When Julius Caesar landed on the Kent coast
in 55 BC, he had a basic knowledge of what to expect of the
south-eastern Britons from his dealings with their close relatives
on the Continent.
What he wasn't prepared for was the English
Channel, and some bad weather almost cost him dear. His expedition
doesn't seem to have made it out of Kent's borders on this occasion.
However, when he returned a year later, it
was with a much larger force and a much better idea of how to deal
with some of the problems.
He quickly defeated the Cantiaci and
advanced towards the Thames, crossing it at modern-day Brentford in
Essex. He received envoys and offers of friendship from six tribes
in the south, although the British tribal names that are mentioned
(not shown) cannot be tied in with any later information.
Then he marched on the Catuvellauni
stronghold near St Albans, and his victory over them would have
delivered him the entire south-east, had he stayed. Instead, he
decided to winter in Gaul, and events there conspired to prevent him
ever returning to Britain.
Rome maintained trading and political links
of a sort with the Britons, and were able to observe the slow
coalescence of the south-east towards the creation of a unified
The Catuvellauni, having already proved
themselves as national leaders in times of external threat, were
starting to make their presence felt far and wide.
By about AD 1 they had already placed a
Catuvellauni prince, Cunobelinus, as ruler of the Trinovantes,
and in circa AD 10 he became king of the Catuvellauni
themselves, uniting the two kingdoms.
In around AD 25 the Catuvellauni also seem
to have gained control of the Cantiaci, and Cunobelinus' brother
seized the throne of the Atrebates, fighting a war to dislodge the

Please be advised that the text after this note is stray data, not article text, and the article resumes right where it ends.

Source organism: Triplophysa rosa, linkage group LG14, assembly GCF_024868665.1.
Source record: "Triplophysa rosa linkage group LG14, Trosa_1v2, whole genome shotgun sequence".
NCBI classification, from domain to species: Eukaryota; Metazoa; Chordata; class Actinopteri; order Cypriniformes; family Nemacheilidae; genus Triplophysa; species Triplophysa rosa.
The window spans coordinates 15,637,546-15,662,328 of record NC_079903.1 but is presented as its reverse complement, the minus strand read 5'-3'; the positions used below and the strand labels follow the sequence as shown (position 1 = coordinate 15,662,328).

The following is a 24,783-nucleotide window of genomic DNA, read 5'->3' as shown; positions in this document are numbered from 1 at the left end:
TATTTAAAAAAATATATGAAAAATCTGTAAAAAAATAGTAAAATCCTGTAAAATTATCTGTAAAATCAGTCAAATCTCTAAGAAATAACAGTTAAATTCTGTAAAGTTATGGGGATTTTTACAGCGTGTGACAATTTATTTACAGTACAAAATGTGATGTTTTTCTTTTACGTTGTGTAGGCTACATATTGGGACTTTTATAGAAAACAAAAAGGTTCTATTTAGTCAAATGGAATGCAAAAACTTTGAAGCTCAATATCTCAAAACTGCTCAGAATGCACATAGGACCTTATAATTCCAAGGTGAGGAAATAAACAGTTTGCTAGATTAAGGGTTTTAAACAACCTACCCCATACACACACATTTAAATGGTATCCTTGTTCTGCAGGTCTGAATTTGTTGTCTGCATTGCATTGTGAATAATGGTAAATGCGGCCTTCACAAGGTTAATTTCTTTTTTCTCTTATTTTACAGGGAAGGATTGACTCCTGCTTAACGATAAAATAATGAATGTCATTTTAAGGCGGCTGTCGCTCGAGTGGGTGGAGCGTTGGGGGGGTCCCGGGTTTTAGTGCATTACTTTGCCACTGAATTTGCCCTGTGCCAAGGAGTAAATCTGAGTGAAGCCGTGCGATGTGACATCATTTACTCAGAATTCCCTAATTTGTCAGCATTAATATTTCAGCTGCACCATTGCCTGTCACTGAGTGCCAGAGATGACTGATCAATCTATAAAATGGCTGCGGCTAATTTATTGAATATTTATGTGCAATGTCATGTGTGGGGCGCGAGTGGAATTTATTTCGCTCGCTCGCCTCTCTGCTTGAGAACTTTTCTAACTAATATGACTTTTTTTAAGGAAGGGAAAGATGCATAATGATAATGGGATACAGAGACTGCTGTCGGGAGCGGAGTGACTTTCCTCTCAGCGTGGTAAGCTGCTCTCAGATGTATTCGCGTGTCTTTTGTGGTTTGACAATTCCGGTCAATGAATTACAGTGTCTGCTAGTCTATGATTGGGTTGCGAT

ruling house from the southern half (the territory of the Belgae)
and gaining it all by AD 43.
The tribes further north and west had still
not been identified by the Romans in the form that they are shown
here, but whatever names they were using, they certainly existed,
and were becoming more sophisticated as Roman imports made their way
inland from the kingdoms on the coast.
On the eve of the Roman Conquest, the
south-east was dominated completely by the Catuvellauni. They, if
any, could claim the legendary High Kingship of Britain.
As well as having conquered the Cantiaci,
the Trinovantes, and the Atrebates and their subsidiary branch, the
Belgae (the Regninses may not have borne a separate identity until
after the Conquest), the Dobunni tribe also seem to have developed
a north-south divide thanks to their powerful neighbours.
The northern half was being heavily
influenced by the Catuvellauni, while the southern half was clearly
trying to retain some level of independence. But for the invasion,
it was an independence which was unlikely to last.
One wonders how long it would have been
before Britain was formed of just three kingdoms: the dominating
Catuvellauni; the Welsh-based tribes, having formed an alliance of
necessity in the face of the threat; and the Brigantes uniting and
ruling the north.
It may have taken another century but the
evidence suggests that it was a possibility. However, the Romans